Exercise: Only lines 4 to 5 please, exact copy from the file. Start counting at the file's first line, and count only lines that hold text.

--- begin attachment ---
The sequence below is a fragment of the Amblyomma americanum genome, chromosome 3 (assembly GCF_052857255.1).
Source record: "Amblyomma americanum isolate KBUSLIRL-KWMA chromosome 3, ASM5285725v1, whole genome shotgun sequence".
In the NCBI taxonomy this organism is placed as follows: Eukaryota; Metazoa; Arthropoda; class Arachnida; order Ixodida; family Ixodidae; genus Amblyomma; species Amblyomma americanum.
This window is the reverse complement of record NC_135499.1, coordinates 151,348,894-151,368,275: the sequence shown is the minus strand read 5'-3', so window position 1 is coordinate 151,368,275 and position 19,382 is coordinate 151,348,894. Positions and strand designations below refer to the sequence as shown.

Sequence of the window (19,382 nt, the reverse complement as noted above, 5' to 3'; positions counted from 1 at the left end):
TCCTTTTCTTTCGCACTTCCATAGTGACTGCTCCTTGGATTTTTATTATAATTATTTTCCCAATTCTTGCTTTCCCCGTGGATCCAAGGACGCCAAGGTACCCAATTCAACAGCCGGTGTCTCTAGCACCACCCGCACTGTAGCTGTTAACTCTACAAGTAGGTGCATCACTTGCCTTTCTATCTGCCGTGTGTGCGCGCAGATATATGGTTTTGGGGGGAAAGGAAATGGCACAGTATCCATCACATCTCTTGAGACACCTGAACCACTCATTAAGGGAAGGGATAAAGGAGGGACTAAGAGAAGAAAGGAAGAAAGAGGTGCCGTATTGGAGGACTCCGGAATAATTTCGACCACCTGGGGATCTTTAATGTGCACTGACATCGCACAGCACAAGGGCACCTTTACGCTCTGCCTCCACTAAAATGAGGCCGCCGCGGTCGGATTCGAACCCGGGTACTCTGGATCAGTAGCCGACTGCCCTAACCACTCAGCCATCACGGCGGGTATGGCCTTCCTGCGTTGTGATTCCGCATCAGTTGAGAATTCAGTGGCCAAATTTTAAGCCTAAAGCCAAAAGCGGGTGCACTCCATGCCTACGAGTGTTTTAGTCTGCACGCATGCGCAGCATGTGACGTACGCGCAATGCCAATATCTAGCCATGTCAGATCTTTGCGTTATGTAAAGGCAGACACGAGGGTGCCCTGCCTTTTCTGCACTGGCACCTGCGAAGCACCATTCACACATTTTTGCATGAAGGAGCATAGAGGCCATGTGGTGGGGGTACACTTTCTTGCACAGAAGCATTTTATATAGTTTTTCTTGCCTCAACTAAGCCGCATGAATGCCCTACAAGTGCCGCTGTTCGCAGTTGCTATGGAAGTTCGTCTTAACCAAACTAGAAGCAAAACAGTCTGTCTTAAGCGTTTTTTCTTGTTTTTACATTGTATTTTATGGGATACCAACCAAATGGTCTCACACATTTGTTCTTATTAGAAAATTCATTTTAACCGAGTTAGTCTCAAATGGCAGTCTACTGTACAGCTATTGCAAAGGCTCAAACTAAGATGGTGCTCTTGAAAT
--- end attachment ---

This window is the reverse complement of record NC_135499.1, coordinates 151,348,894-151,368,275: the sequence shown is the minus strand read 5'-3', so window position 1 is coordinate 151,368,275 and position 19,382 is coordinate 151,348,894. Positions and strand designations below refer to the sequence as shown.

Sequence of the window (19,382 nt, the reverse complement as noted above, 5' to 3'; positions counted from 1 at the left end):